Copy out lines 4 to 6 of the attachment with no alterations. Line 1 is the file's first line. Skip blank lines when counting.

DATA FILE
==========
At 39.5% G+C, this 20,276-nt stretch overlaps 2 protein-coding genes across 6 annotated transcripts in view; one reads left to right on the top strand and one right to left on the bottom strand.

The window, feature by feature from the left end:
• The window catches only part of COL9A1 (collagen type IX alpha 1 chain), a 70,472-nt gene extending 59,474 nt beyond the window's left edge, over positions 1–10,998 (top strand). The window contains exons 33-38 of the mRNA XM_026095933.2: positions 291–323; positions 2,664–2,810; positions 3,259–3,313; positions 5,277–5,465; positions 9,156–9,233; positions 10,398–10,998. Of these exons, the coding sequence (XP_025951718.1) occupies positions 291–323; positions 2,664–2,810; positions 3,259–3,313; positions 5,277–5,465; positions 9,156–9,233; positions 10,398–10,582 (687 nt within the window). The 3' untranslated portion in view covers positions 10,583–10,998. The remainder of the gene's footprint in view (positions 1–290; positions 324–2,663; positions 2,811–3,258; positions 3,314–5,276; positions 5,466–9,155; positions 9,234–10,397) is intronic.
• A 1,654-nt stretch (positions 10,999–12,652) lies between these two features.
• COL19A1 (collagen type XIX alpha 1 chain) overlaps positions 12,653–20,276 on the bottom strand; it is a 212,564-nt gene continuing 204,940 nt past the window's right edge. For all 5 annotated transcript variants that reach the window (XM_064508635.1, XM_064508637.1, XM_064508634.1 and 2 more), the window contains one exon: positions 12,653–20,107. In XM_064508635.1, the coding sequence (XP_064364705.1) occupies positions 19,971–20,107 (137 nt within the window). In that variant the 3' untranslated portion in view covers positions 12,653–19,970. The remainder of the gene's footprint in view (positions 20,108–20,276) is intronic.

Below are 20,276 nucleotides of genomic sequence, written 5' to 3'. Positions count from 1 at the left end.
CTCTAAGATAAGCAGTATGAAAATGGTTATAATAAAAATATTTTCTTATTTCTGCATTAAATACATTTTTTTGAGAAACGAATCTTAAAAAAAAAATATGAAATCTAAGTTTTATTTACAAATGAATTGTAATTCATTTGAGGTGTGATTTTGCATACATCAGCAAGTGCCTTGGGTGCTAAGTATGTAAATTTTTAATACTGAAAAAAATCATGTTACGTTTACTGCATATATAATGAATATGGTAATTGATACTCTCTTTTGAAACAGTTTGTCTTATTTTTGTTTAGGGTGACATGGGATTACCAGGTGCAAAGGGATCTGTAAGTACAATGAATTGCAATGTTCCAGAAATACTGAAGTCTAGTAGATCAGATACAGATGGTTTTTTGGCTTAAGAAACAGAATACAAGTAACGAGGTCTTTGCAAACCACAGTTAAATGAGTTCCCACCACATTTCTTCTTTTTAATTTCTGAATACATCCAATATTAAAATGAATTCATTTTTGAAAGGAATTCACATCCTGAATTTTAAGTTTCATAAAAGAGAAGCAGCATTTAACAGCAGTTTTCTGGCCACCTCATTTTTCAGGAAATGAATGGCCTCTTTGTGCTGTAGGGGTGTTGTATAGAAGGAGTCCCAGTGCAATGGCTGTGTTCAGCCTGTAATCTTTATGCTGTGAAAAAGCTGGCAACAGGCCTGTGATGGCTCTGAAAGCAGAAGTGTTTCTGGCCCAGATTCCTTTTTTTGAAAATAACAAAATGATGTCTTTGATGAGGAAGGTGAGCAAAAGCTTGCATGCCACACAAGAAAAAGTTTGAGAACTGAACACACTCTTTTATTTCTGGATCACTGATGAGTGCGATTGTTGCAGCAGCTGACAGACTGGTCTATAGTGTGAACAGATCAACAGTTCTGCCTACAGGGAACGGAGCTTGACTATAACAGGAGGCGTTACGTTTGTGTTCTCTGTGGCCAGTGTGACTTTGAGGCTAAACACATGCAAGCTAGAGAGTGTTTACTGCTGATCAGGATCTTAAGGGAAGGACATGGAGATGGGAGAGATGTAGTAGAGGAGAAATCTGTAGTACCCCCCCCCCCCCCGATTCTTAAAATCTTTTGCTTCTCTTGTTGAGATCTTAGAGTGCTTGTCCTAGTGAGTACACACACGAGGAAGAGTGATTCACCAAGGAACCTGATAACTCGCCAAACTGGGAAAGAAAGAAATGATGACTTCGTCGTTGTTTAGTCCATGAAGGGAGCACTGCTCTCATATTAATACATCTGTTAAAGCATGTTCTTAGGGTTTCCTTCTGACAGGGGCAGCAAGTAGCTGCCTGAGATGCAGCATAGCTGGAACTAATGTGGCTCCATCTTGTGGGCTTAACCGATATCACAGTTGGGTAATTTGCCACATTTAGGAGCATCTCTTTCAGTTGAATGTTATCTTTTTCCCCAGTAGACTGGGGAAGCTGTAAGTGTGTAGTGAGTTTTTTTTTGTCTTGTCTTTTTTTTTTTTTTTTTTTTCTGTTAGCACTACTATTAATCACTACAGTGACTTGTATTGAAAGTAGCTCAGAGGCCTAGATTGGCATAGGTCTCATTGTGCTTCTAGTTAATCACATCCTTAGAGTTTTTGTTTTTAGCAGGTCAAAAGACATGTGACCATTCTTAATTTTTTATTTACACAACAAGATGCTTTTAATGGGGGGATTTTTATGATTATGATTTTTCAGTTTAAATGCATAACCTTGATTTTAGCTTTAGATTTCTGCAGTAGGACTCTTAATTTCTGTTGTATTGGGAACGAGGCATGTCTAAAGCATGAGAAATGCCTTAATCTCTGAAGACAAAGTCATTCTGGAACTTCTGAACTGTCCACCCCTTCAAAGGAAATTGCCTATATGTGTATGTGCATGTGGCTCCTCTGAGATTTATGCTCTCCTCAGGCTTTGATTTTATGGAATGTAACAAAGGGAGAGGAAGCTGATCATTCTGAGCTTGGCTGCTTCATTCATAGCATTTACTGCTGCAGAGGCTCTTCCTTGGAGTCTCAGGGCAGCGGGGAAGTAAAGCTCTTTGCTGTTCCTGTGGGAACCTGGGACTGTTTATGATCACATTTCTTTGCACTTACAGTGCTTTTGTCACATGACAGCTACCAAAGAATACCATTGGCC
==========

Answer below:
• A 1,654-nt stretch (positions 10,999–12,652) lies between these two features.
• COL19A1 (collagen type XIX alpha 1 chain) overlaps positions 12,653–20,276 on the bottom strand; it is a 212,564-nt gene continuing 204,940 nt past the window's right edge. For all 5 annotated transcript variants that reach the window (XM_064508635.1, XM_064508637.1, XM_064508634.1 and 2 more), the window contains one exon: positions 12,653–20,107. In XM_064508635.1, the coding sequence (XP_064364705.1) occupies positions 19,971–20,107 (137 nt within the window). In that variant the 3' untranslated portion in view covers positions 12,653–19,970. The remainder of the gene's footprint in view (positions 20,108–20,276) is intronic.

Below are 20,276 nucleotides of genomic sequence, written 5' to 3'. Positions count from 1 at the left end.